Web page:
On a rainy day, Leonie desides to visit a local museum about the history of India.

She starts in a room displaying different ancient-looking tools used for farming, as well as simple weapons. There is a big map, where the northwest of India, as well as Pakistan, are coloured to show the territory of the ancient civilization to whom this room is dedicated.

The Indus Valley Civilization was one of the earliest existing civilizations. The time of its existence is also called the pre-Vedic Age. For a society this old, they had quite an advanced and flourishing economic system and also dabbled in agriculture as well as tool and weapon fabrication. Some sources even propose that the Indus Valley Civilization engaged in trade with countries in the middle east.

Continuing, Leonie finds herself in a room with old parchments and books of sorts. She learns that some of these are early, religious Hindu texts, called Vedas, originally stemming from the Vedic Age, which was around 1500 BC to 800 AC.

While these texts had been exchanged by word at the beginning, they were written down later on, so that they were preserved until today.

Buddhist era

In this period, other religions besides Hinduism started to flourish in India as well, namely Buddhism in the 7th to 6th century BC, supported by the Gupta Reign. After its decline though, Buddhism lost a lot of its influence, although the reign of the Buddhist Ashoka, a ruler of the Maurya dynasty in the 3rd century BC, made it gain importance once again for a short period of time.

The first Islam settlers also came in the 8th to 11th century BC.

One of the rooms depicts buildings similar to the old parliament building. Leonie stares in awe at a picture of the glamourous Taj Mahal, gleaming in the early sunlight. Then, she starts reading the information noted under the grand pictures. 

The medieval age saw many different dynasties and kingdoms spreading throughout India, quite a lot inspired by Islamic traditions.

One of the most important ones is the Chola dynasty reigning between the 9th and 14th century in South India, Sri Lanka, and the Maldives. Throughout its prevail, the dynasty annexed many more countries and gained a lot of territory.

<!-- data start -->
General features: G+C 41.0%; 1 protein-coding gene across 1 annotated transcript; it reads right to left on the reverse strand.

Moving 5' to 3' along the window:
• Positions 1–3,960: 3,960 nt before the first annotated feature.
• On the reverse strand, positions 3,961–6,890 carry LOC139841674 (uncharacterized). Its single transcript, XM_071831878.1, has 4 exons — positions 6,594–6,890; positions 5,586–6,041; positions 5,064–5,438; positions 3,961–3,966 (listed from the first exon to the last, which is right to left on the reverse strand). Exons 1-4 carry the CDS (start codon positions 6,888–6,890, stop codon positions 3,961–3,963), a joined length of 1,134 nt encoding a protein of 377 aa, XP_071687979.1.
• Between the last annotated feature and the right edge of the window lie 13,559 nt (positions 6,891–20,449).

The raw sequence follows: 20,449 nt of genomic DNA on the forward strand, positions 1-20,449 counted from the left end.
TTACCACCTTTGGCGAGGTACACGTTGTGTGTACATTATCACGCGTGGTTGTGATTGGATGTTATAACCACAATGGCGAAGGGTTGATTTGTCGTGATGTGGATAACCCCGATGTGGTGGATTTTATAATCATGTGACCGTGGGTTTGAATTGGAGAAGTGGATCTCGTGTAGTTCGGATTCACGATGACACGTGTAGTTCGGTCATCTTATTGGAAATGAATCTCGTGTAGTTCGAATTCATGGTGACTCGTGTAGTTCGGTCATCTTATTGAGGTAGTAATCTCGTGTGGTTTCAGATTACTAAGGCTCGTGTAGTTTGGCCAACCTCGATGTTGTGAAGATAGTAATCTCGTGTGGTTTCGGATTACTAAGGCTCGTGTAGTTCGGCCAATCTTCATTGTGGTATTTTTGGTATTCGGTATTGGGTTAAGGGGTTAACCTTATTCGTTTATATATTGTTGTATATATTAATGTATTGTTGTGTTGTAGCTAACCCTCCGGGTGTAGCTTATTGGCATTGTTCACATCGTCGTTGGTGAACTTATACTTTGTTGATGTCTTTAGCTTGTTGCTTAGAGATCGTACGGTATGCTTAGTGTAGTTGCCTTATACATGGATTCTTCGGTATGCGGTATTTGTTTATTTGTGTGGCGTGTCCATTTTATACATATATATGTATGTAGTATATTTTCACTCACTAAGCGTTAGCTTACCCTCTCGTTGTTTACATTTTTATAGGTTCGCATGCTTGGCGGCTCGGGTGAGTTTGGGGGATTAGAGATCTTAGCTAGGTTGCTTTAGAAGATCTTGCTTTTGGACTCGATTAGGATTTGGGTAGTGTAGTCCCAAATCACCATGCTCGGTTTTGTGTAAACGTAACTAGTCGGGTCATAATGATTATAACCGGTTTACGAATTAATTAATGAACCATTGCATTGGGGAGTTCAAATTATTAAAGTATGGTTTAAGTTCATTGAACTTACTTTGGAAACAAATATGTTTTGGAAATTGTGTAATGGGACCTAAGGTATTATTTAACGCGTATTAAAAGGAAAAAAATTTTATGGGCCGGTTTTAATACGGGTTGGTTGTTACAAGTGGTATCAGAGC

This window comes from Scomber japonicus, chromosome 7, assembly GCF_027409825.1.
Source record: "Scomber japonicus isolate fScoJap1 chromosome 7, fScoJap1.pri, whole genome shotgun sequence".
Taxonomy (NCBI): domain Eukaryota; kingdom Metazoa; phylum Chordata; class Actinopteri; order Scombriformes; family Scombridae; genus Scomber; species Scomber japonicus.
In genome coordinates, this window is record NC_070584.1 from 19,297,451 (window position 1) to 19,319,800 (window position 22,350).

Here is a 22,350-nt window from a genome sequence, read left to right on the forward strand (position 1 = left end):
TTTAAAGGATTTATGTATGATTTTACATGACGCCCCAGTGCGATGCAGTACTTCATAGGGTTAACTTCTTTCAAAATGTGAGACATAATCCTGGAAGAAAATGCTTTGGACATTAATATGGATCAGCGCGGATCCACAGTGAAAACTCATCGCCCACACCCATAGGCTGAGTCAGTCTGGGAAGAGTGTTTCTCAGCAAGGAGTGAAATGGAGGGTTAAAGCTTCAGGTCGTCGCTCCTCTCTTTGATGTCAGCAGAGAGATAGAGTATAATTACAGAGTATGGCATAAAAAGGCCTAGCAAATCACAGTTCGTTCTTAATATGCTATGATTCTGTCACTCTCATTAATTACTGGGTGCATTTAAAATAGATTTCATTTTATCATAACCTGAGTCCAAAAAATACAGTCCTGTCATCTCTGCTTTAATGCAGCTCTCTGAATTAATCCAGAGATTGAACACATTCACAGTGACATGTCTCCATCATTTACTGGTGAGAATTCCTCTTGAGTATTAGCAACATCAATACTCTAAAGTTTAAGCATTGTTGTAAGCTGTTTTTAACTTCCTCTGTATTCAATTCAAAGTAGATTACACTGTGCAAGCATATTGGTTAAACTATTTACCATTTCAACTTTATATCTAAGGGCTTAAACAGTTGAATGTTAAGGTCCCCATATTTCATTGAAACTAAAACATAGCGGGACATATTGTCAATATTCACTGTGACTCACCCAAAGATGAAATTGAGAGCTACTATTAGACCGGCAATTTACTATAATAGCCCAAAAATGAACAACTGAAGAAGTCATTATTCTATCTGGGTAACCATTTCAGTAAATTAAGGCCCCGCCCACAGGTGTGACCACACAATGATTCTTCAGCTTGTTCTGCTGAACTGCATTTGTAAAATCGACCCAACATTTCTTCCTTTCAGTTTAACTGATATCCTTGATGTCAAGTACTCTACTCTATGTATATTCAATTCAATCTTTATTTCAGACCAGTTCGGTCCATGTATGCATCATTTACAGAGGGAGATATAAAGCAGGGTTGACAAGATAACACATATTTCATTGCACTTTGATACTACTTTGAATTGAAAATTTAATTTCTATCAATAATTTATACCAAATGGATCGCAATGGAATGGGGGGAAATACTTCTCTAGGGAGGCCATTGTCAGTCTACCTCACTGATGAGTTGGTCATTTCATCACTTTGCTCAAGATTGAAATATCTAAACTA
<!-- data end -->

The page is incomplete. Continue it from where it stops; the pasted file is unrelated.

It was followed by the Mughal Empire in the 16th to 18th century. By this time, the importance of the Islam had risen in India, splitting the population into Hindus and Muslims. No Empire before or after the Mughal Empire succeeded so well in unifying the whole of India and bringing these two religions together.

Sadly, this unity declined alongside the Mughal Empire and left India split into many different regional states.

After leaving the ancient seeming times behind, Leonie enters a room dedicated to more recent history. She is greeted by a collection of different flags, which all include the Union Jack or the flag of England as well as additional features such as a blue or red background or a sunflower-like symbol in the middle. Instantly, Leonie knows what she will learn about in this room.

In the 18th century, a vigorous fight about supremacy in Africa and Asia evolved between the rich western powers such as Great Britain, the United States of America, or France. In the case of India, this fight was won by the British in the Battle of Plassey (1757), where the British soldiers defeated the last resistance of Indian tribes. Still, the British never ruled over the entirety of India.

The thereby created Indian colony was being controlled by the British raj under the mantra “divide and rule”. Therefore, they effectively promoted religious disagreements between Indians to pit them against each other. While the British rule also had positive effects, such as the development of the Indian Infrastructure, many Indians were being exploited and their resources, especially cotton, spices, silk, or tea were plundered.

With the failed rebellion against the English reign in 1857/58, also known as the “Great Rebellion” or “Indian Mutiny”, India was fully incorporated into the British Empire.

Way to Independence

The Indian Independence movement started to rise in importance after the first World War. Its most popular member and leader was Mohandas Karamchand Gandhi. He is best known for his belief in and use of passive resistance instead of violence for example in the form of peaceful protests or hunger strikes.

In 1942 the Quit India Movement, which demanded the immediate end of the British rule, started by Gandhi and supported by the Indian congress party, lead to the arrest of thousands including Gandhi himself.1

Still, they reached their goal when the National Congress accepted the Partition of the Colony of India into India, as we know it today, and Pakistan, on 15.8.1947, ending the British rule over both. Thereby, two separate states were created, the majorly Muslim Pakistan and the majorly Hindu India. The partition led to 14 million people being displaced and the death of up to two million.

After finishing her tour, Leonie answers the questions on the back of her information pamphlet about the exhibition. Did you pay attention as well as Leonie?

Ruins of old bath: By Saqib Qayyum – Own work, CC BY-SA 3.0, https://commons.wikimedia.org/w/index.php?curid=31519718

Leonie leaves feeling smarter than before. On her way home, she starts reading the book about the exhibition she just visited, eager to suck in all the interesting stories that the past bears.

  1. c.f. India’s Independence westportlibrary.libguides.com [online] https://westportlibrary.libguides.com/IndianIndependence last access: 16.12.2021 []